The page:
Before the sperm makes it to the ovum, there has already been a flurry of activity leading to the act of it penetrating the egg. Even though millions upon millions of sperm are released in each ejaculation, only one single sperm cell is required to fertilize each egg.
Once those millions of sperm make it through the cervix, whether aided or hindered by the cervical mucus, they still have a long way to go. The path from cervix to fallopian tubes via way of the uterus is about 18cm, and can be traversed in as little as 45 minutes by a fast swimming cell. The trip can also take significantly longer, up to 12 hours. Once in the fallopian tubes the sperm can survive for up to 7 days waiting to find an egg, hence why you can still fall pregnant even if you don’t have sex at the exact moment of ovulation.
But majority of sperm cells that even make it to the fallopian tubes don’t survive long. Half head towards the wrong fallopian tube and become lost and trapped, or die along the long, perilous journey towards the egg. On average, of the quarter of a billion sperm released in ejaculation, only a few dozen will make it to the outer shell of the ovum, where the real race begins. Only one singular sperm can penetrate the outer shell of the egg to combine genetic material and become a zygote, and once that lucky cell is inside, the door is instantaneously closed to all others. After all that work they still don’t make it.
What happens if more than one sperm fertilizes the egg?
It is extremely rare that more than one sperm is able to penetrate an egg, and if it does occur, the egg cannot mature into a fetus. The abundance of genetic information in the ovum will cause it to deteriorate and die.
There have been recent studies that are researching more into the possibilities of multiple sperm fertilization of one egg, but so far there have been no definitive conclusions as to whether it is possible for an ovum that has been penetrated by more than one sperm to survive.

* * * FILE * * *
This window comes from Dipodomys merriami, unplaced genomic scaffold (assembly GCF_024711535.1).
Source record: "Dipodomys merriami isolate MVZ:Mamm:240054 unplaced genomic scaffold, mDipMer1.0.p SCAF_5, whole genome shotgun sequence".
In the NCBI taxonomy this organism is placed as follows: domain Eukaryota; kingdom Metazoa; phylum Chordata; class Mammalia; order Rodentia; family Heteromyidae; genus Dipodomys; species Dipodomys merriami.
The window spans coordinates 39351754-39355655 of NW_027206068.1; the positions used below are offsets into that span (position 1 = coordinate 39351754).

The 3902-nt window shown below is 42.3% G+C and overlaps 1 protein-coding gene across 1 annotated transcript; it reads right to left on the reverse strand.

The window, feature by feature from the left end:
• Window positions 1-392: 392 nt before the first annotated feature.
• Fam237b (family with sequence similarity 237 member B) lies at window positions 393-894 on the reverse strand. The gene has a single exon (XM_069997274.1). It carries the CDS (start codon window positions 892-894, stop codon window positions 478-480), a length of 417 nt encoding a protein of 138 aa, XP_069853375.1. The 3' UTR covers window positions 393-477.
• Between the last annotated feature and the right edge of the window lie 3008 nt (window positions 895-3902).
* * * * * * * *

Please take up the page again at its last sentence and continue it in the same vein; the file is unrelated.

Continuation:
What happens if the more than one sperm fertilizes more than one egg?
It is possible for a female to release more than one mature egg during ovulation, which can then in turn be fertilized by different sperm. This results in multiple fertilized eggs becoming viable zygotes in what is known as ‘fraternal multiple birth’ (non-identical). You can find more information on multiple pregnancy and birth in our pregnancy section.
What happens to cause identical multiple births?
Identical multiple birth occurs when one sperm cell penetrates and fertilizes one egg, which then splits into more than one zygote but carries the same genetic material. You can find more information on multiple pregnancy and birth in our pregnancy section.
What happens after fertilization?
After the egg is fertilized, it closes its doors to all other sperm and the process of forming a unique genetic composition starts immediately. The new cell that the two individual clusters of chromosomes have created begins rapidly dividing and is now known as a blastocyst. It travels back down the fallopian tube, in a journey that takes about 3 days, to the uterus, where it will attach itself to the wall and develop into an embryo and a placenta. It is at this time when you are considered ‘pregnant’.